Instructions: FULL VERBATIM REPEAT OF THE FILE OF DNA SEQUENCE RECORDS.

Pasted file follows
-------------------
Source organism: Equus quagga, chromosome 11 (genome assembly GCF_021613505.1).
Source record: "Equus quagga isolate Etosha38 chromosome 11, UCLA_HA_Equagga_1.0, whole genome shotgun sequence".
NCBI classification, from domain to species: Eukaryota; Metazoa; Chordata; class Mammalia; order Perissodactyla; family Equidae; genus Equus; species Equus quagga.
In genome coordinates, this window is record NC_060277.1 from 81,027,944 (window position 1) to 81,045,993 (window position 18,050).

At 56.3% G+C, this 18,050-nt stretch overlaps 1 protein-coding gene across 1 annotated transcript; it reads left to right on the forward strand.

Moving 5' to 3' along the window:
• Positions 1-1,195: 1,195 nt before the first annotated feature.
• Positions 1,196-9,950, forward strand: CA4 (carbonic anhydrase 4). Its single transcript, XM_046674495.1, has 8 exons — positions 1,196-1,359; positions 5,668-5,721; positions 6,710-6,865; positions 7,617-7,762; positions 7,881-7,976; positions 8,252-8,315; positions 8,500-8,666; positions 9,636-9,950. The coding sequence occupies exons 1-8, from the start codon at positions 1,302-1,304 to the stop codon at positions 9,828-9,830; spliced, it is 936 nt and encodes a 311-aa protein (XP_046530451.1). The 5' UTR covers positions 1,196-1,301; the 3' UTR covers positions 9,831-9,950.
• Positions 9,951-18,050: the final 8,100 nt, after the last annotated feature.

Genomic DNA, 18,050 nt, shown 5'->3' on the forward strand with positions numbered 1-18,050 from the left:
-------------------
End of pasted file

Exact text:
Source organism: Equus quagga, chromosome 11 (genome assembly GCF_021613505.1).
Source record: "Equus quagga isolate Etosha38 chromosome 11, UCLA_HA_Equagga_1.0, whole genome shotgun sequence".
NCBI classification, from domain to species: Eukaryota; Metazoa; Chordata; class Mammalia; order Perissodactyla; family Equidae; genus Equus; species Equus quagga.
In genome coordinates, this window is record NC_060277.1 from 81,027,944 (window position 1) to 81,045,993 (window position 18,050).

At 56.3% G+C, this 18,050-nt stretch overlaps 1 protein-coding gene across 1 annotated transcript; it reads left to right on the forward strand.

Moving 5' to 3' along the window:
• Positions 1-1,195: 1,195 nt before the first annotated feature.
• Positions 1,196-9,950, forward strand: CA4 (carbonic anhydrase 4). Its single transcript, XM_046674495.1, has 8 exons — positions 1,196-1,359; positions 5,668-5,721; positions 6,710-6,865; positions 7,617-7,762; positions 7,881-7,976; positions 8,252-8,315; positions 8,500-8,666; positions 9,636-9,950. The coding sequence occupies exons 1-8, from the start codon at positions 1,302-1,304 to the stop codon at positions 9,828-9,830; spliced, it is 936 nt and encodes a 311-aa protein (XP_046530451.1). The 5' UTR covers positions 1,196-1,301; the 3' UTR covers positions 9,831-9,950.
• Positions 9,951-18,050: the final 8,100 nt, after the last annotated feature.

Genomic DNA, 18,050 nt, shown 5'->3' on the forward strand with positions numbered 1-18,050 from the left: